Journal Issue: Special Education for Students with Disabilities Volume 6 Number 1 Spring 1996
Anne M. Hocutt
The intervention studies cited above suggest that these various intervention models can, in some instances, have a positive impact in (1) improving academic outcomes for students with disabilities, (2) improving relationships between students with and without disabilities, or (3) reducing referrals for special education.
However, these studies also indicate that, even when academic outcomes for students with disabilities are positive, no intervention eliminates the impact of having a disability on a student's level of achievement. In no study did the students with disabilities achieve commensurately with their nondisabled peers. Even when relationships between students with and without disabilities are the focus, the research suggests that acceptance rather than friendship is the more likely outcome.
Further, the interventions that were effective in improving academic outcomes for students with disabilities required a considerable investment of resources. As a group, these interventions involved intensive retraining of teachers; ongoing support, supervision, and technical assistance from university faculty and other outside staff; supplementary curricular materials and training manuals; and administrative support from school or district personnel, particularly in providing time for training, planning, and various types of meetings. Also, both the intervention and descriptive research included in this article indicate that other supports—for example, smaller class sizes—may be required. Some researchers argue that, given the effort required by these interventions, teachers should volunteer for this work, not be forced to participate. However, this could affect the proportion of children with disabilities who would be in each volunteer teacher's classroom.
This research suggests that the most effective interventions for students with disabilities have the following characteristics: a case-by-case approach to decision making about student instruction and placement; intensive and reasonably individualized instruction combined with very close cooperation between general and special education teachers; and careful, frequent monitoring of student progress. All of these elements require significant teacher time and supportive resources.Is Placement the Critical Factor?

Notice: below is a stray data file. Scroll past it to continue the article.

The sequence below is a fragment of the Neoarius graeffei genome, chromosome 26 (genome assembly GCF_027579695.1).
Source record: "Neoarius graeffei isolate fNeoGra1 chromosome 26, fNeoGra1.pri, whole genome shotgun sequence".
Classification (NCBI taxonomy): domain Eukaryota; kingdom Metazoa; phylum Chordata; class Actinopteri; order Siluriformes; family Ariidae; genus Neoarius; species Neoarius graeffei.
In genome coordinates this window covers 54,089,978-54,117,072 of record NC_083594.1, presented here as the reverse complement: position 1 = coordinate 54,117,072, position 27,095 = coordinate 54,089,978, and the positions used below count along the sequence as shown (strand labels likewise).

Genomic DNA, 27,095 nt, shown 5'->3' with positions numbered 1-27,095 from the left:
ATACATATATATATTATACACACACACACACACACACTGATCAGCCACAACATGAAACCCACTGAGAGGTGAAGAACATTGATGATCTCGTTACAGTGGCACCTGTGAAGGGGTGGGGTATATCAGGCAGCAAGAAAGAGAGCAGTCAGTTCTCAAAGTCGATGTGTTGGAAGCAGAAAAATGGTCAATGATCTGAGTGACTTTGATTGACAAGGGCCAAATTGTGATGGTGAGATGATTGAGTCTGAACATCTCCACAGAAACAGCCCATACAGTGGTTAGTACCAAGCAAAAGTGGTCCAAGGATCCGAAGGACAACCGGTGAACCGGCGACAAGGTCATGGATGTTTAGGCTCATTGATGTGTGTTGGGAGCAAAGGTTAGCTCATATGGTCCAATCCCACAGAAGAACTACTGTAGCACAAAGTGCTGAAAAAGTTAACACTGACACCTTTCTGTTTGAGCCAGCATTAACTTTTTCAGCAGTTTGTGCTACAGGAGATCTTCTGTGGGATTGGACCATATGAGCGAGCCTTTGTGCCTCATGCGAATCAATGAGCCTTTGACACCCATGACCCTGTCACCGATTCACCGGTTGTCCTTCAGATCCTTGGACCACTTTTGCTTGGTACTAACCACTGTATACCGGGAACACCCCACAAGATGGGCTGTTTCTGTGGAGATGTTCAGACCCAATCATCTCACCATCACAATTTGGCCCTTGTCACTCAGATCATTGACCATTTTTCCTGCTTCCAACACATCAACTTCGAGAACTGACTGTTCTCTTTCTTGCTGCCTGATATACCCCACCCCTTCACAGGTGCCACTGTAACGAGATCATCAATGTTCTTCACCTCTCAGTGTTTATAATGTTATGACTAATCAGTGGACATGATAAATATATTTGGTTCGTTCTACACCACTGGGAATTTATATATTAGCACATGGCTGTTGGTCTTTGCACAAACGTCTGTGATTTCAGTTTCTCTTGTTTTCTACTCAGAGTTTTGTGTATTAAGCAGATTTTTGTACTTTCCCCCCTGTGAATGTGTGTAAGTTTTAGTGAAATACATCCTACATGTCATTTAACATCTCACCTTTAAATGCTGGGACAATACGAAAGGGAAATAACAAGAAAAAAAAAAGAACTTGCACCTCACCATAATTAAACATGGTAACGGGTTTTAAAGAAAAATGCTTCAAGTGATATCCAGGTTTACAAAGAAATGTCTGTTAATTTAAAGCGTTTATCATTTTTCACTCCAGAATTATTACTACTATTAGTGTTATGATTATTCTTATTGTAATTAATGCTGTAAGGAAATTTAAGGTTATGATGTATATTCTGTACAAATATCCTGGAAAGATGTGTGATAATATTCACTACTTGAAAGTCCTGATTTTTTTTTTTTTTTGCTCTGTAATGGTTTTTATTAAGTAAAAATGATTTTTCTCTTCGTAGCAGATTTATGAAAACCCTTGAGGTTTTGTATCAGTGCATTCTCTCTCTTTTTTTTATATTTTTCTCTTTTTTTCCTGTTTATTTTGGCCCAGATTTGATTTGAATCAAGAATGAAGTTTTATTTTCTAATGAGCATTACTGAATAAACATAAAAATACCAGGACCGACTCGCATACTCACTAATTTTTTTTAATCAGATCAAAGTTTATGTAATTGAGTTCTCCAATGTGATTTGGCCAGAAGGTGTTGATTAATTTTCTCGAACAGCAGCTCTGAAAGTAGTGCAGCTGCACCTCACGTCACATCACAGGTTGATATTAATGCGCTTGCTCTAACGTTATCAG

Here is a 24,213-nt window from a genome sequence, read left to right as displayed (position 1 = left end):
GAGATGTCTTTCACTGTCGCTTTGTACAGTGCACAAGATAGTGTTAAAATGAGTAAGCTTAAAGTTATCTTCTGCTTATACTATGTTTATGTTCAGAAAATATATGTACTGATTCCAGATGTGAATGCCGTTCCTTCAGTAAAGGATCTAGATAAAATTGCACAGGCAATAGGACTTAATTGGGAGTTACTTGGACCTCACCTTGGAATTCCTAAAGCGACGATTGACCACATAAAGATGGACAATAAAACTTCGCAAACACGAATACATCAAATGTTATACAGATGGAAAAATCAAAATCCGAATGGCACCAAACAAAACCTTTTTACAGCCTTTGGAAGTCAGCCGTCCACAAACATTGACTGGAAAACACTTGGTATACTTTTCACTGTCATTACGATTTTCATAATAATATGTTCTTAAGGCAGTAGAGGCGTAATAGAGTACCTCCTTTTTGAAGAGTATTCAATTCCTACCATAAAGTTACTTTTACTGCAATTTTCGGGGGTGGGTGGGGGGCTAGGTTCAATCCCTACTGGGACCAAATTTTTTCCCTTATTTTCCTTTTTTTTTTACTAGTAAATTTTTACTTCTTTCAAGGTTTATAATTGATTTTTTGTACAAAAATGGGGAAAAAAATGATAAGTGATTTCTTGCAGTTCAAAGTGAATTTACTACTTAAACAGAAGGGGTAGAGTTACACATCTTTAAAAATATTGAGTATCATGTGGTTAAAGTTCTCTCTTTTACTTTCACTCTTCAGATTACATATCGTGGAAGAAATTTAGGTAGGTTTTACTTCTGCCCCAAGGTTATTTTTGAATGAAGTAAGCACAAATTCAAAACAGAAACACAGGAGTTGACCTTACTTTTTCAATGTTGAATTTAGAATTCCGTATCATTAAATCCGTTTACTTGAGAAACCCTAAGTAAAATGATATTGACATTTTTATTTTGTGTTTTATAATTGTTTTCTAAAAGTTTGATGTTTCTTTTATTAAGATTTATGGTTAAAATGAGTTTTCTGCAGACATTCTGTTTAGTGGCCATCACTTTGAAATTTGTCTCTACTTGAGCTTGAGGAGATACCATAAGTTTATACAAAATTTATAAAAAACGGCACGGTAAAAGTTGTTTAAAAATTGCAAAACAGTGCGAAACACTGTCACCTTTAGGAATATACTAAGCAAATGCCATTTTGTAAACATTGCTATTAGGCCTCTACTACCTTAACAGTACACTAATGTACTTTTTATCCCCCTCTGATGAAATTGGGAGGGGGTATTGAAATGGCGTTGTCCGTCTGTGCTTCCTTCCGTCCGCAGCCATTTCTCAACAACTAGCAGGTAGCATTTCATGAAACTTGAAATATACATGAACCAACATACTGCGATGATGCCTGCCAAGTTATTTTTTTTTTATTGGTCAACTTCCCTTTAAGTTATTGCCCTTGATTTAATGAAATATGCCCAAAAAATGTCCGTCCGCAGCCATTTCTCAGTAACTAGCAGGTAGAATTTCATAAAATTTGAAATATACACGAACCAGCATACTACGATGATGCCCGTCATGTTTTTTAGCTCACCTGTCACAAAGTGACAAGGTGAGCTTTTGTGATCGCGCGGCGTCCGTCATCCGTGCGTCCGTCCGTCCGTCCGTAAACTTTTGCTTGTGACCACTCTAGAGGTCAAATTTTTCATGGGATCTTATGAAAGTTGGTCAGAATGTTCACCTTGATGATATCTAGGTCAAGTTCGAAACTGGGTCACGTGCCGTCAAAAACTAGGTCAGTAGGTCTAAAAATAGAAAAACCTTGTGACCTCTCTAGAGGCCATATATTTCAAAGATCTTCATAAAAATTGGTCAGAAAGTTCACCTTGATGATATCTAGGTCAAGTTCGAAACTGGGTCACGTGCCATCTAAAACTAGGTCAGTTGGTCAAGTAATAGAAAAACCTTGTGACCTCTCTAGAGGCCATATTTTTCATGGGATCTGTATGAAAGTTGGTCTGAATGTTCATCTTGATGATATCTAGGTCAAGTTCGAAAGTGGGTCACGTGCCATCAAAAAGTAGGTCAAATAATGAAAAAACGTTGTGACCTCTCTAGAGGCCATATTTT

There is no compelling evidence that placement is the critical factor in student academic or social success; the classroom environment and quality of instruction have more impact than placement per se on the success of students with disabilities. Unfortunately, descriptive research on the condition of general education indicates that typical practice is different from the model programs that showed greatest success for students with disabilities. There is little evidence of the capacity of general educators as a group to make the extensive changes that are needed to facilitate more, and more successful, mainstreaming or inclusion, particularly if adequate resources are lacking.
The research does not support inclusion for all students with disabilities. On the contrary, it appears that there is a clear need for special education to continue, through preservation of the continuum of services. At the same time, the research indicates that, given adequate resources, more students could be assisted to become more successful in general education settings.What Are the Cost Implications?
Inclusion is not likely to lead to savings in the costs of education. Referring fewer students for special education and reducing the current expensive requirement of individual assessments should lead to some savings. It is unclear whether or to what extent current special education staffs would be reduced or retained. Depending on circumstances, special educators might be needed to operate pull-out resource rooms, consult with general educators, or work on a regular basis in the general classroom.
The interventions described in this article required considerable investment of expensive resources. Possible savings mentioned above might be offset because school districts might need to (1) hire more teachers or more paraprofessionals to handle increased membership in general education classes and (2) provide considerable amounts of ongoing professional development activities to general educators and paraprofessionals. Increased time probably would be required for planning instruction and for problem solving about individual students, which in turn would demand innovative scheduling and release time.
In summary, research does not support assertions such as those in The Wall Street Journal or U.S. News and World Report that special education is cheating students academically or socially or that it costs more than adequately educating students with disabilities in general education settings. Instead, research supports the continuation of efforts to improve academic and social outcomes for students with disabilities in both special and general education settings and indicates that instruction, not setting, is the key to achievement of success as measured by student outcomes.